Monday, December 29, 2014

MY YEAR WITH CAPRA CHALLENGE #4

NOVEMBER "Mr. Deeds Goes to Town"


According to the IMDb TriviaMr. Smith Goes to Washington, also starring Jean Arthur as the leading lady, was originally intended to be the sequel to Mr. Deeds Goes to Town. However, Frank Capra made two independent movies that quickly became instant classics. You can definitely see the resemblances of the two films within each of the respective productions. Both leading men in each production tackle the small-town upbringing against the power-crazed entities that each film champions the leading men against. Providing plenty of heart, challenging societies roles against moral values, and everyone's favorite - pitting the underdog against a big conglomerate keeping us on our toes and batted breath for the outcome.


Mr. Deeds Goes to Town stars Gary Cooper as Longfellow Deeds, a small-town man with a big-time heart. I adore Mr. Cooper's tall presence, strong demeanor, and his passionate eyes. He has quickly become my favorite "silver screen" male actor. What I love most about this movie was Capra's angles of catching the every-day within the movie. How Mr. Deed's talks on the phone with "Babe" (Jean Arthur) and how Babe passes time in the office with her editor practicing magic tricks; they nearly steal the scene and you forget all about what it really going on in the movie. I love Mr. Deed's character in the film because even though he is from a "small-town" he remains true to himself and his morals.


The movie starts with Mr. Deed's inheriting a fortune from the unfortunate death of his wealthy uncle. However, there are other's trying to stake their claim for the money through out the movie as well. Not only other relatives but lawyers are involved too! Especially the lawyers that had been dealing with the fortune prior, seek-out Mr. Deed's to inform him of his inheritance and to help him with this new-found fortune. But, are they really out for his best interest? I did enjoy Lionel Stander's portrayal of Mr. Cobb, an associate of the law firms to look after Mr. Deed's. Everyone quickly labels Mr. Deed's as a simple-minded man and nearly write him off, but Mr. Cobb sees his true-heart and strong-mind and respects the man he's now friends with.


Jean Arthur enters as Babe Bennett, much like Mr. Smith Goes to Washington, she's a tough-as-nails newspaper reporter after her daily-bread story. In Mr. Deed's Goes to Town, the story has been hard to write because Longfellow Deed's is a quiet simple man that hasn't created too much of a stir in the big-bustling city of New York. So, with the promise of an entire month vacation - with pay - she sets out to get the story by directly placing her in Mr. Deed's life. He quickly falls for the vixen and chaos ensues when he proposes, learns of her true identity as the reporter who's been writing about him, he's left hurt and betrayed by the one person he truly trusted since entering the crazy big city lifestyle.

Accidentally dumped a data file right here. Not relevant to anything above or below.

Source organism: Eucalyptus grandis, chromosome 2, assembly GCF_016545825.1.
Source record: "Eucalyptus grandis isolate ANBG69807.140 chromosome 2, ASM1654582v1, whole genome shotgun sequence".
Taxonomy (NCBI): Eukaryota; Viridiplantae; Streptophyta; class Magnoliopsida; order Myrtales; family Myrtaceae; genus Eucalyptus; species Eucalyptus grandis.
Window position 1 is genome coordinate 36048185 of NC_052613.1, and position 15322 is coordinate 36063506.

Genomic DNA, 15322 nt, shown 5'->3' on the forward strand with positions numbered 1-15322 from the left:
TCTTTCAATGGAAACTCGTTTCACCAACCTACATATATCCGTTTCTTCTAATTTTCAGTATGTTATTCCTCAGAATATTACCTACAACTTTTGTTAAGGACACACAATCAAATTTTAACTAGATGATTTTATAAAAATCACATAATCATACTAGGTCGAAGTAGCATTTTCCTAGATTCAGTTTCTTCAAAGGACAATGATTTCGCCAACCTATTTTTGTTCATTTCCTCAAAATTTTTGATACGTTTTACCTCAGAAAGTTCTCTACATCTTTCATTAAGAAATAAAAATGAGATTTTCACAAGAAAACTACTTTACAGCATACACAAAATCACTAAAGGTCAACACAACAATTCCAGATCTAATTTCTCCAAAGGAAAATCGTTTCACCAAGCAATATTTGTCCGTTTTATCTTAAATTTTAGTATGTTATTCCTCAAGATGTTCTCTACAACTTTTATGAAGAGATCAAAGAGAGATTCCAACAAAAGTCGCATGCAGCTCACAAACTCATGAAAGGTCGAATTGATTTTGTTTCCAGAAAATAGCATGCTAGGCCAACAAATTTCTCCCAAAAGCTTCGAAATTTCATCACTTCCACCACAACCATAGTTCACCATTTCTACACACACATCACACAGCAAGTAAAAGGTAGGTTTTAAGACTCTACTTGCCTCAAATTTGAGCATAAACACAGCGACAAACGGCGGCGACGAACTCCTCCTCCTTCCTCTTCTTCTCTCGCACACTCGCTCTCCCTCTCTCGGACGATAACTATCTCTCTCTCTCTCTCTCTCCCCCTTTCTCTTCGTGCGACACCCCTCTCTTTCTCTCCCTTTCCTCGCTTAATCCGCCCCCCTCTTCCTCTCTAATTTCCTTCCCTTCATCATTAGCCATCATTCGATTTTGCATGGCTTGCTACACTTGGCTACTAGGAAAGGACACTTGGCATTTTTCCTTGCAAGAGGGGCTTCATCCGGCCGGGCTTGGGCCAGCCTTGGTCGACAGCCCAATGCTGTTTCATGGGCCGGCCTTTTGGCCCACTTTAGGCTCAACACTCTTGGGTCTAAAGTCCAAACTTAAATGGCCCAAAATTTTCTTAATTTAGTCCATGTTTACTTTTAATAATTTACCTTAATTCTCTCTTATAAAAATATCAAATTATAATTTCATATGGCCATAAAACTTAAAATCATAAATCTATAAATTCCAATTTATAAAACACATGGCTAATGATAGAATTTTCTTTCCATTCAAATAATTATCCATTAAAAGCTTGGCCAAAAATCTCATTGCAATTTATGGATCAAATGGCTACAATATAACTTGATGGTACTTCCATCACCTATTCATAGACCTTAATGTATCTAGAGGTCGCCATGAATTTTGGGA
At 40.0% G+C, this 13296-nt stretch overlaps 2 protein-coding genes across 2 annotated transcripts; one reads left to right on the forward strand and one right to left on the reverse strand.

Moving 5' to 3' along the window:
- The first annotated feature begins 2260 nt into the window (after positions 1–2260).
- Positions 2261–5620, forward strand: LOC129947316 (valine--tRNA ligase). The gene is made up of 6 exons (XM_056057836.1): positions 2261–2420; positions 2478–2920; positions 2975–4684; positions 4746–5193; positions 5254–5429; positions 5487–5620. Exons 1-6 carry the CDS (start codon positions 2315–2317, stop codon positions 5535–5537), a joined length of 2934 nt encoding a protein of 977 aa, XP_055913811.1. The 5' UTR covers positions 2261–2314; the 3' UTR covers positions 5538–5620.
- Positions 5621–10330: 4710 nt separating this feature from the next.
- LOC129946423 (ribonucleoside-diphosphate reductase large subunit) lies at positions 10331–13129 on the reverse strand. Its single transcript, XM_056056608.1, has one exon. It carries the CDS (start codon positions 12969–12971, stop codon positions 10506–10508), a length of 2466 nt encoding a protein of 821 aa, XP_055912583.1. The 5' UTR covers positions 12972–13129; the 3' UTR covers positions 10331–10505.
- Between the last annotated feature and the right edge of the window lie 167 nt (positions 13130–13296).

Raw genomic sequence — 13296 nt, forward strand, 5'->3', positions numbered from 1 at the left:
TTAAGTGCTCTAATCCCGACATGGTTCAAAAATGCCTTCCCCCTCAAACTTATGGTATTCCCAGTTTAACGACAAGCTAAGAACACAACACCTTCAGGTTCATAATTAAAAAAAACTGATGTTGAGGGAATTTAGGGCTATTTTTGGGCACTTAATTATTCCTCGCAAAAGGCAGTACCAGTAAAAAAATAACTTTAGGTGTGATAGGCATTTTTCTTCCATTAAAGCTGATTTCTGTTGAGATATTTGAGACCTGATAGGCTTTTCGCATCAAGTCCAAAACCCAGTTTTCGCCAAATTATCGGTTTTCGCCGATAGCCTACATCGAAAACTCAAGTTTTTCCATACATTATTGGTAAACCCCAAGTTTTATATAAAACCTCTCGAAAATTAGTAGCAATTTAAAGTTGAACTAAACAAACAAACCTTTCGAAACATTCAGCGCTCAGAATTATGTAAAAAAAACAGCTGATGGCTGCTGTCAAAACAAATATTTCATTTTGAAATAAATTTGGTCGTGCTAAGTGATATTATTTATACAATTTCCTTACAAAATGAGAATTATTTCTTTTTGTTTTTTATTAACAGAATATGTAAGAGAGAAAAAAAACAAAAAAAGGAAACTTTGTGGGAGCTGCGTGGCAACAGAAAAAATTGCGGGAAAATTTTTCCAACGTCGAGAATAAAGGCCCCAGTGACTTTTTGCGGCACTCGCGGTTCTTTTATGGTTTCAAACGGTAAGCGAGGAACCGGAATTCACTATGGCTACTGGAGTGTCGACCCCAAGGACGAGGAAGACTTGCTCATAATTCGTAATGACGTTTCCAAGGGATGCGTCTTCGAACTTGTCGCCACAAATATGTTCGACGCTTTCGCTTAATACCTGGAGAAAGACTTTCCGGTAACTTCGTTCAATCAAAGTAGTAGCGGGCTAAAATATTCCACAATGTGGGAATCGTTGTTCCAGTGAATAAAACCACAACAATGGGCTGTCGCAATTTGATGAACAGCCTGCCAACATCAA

Understanding the severity of the fortune, Mr Deed's decides to help the less fortunate after an intrusion by a desperate man in his home. He decides to give away the majority of the money to those that have lost the most during those desperate times, the farmers. He has an elaborate, well-thought out plan that they start to implement but is short-lived as he's ordered to court, by the very lawyers that sought him out. Of course, the power-hunger and deceptive nature of the law firm is the driving force of their actions. They don't want to lose the money because of the ill dealings with their book keeping abilities. When Deed's wants to give away the money, they go ballistic and have him tested for insanity.


Mr. Deed's goes silent after the devastation he has experienced; first with the heart-break of Miss Bennett and then with the blow from the lawyers. What I liked most about this tact was a devotion I studied once (Proverbs 17:28) and quoted by President Abraham Lincoln "Better to remain silent and be thought a fool than to speak out and remove all doubt." Brainy Quote. What this refers to in the movie was how when Mr. Deed's was accused, he remained silent - letting everyone else speak and accuse him, letting them all look the fools. Then, when he spoke the levity of his wisdom and comparisons could not be argued, and he proved that he was not the proclaimed simpleton, he was in-fact an intelligent man who was no more insane than the most respective of the attendees there.


Overall, I can easily understand how this is revered as a classic film. It is also another Frank Capra films that are rich with depth, involving moral aptitudes and societal debacles. It is just as relevant today as it was in the 30's when it was released. As such, in 2002 the remake "Mr. Deeds" with actors Adam Sandler as Longfellow Deeds and Winona Ryder as Babe Bennett brought the story back to life. Much like Frank Capra, Adam Sandler also likes to reprise roles and use actors he has previously worked with in other films. I truly believe Mr. Capra was a visionary and a man way before his time. What he has created are deemed classics because they are as relevant today as they were decades ago. We see the media and how it twists and turns truths just to glorify their ratings all the time - media manipulation isn't anything new by far. It also displays how manipulative law can be, and how it can be persuaded easily to benefit their own greedy agendas; instead of protecting the innocent, the laws are manipulated grotesquely for the benefit of the wicked. Another aspect of the movie that I loved is that the law in-fact did prevail and Mr. Deed's did come out on top, truth prevailed! If you haven't seen this movie, definitely check it out.

On the Side Lines...